By Charles Boehm – WASHINGTON, DC (Jun 29, 2018) US Soccer Players – Even a week later, it’s still vivid, one of the most stunning moments of a World Cup with plenty of them. Argentina was already wobbling against Croatia in their Group D clash, still level at 0-0. That’s when Willy Caballero received a back pass from teammate Gabriel Mercado in the second-half.
Under pressure from Ante Rebic, the goalkeeper woefully under-hit a chip over Rebic’s head back to Mercado. The ball floated tamely into Rebic’s reach. The Croatian striker lashed it into the net mercilessly. It was an appalling gaffe, a gift that opened the door on a disastrous 3-0 loss for Argentina. The result forced Argentina to beat Nigeria in dramatic fashion to advance, with Caballero benched in favor of debutant Franco Armani.
Moments like these are high-octane nightmare fuel for goalkeepers. They also seem to be happening more often than ever, as the game evolves and “playing out of the back” philosophies ask keepers to be just as nimble with their feet as their hands.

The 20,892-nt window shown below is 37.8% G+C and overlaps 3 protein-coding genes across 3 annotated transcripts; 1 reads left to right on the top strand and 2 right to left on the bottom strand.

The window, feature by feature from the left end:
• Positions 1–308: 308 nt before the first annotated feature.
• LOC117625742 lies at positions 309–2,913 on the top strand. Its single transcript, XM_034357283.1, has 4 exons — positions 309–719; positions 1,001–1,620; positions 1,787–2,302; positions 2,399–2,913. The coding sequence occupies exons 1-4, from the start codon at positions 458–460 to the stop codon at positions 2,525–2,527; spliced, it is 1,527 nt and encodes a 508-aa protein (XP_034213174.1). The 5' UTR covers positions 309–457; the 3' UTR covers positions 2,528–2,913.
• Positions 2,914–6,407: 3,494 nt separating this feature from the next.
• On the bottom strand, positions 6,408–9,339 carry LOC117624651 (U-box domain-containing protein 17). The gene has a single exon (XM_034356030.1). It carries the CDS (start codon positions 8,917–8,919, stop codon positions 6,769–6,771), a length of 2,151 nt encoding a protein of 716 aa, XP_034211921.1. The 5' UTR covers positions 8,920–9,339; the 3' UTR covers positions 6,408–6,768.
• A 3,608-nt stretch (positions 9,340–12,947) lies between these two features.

“Oh, it’s part and parcel,” USMNT veteran Brad Guzan told USSoccerPlayers.com in the wake of Caballero’s howler. “It’s inevitable that those things are going to happen at times. I’ve had it happen to me. Obviously, we’ve witnessed it now on the biggest stage in a big game with arguably one of the best teams in the world. When you’re trying to do certain things like this, as a goalkeeper you’re left open. If you make a mistake the punishment is severe, and it’s normally going to result in a goal.”
The emphasis Pep Guardiola and other top managers place on crisp goalkeeping distribution both reflects and influences soccer’s increasingly holistic view of the position. Though keepers will always have a need for them, simple boots up the field have steadily drifted out of style over the past decade or two.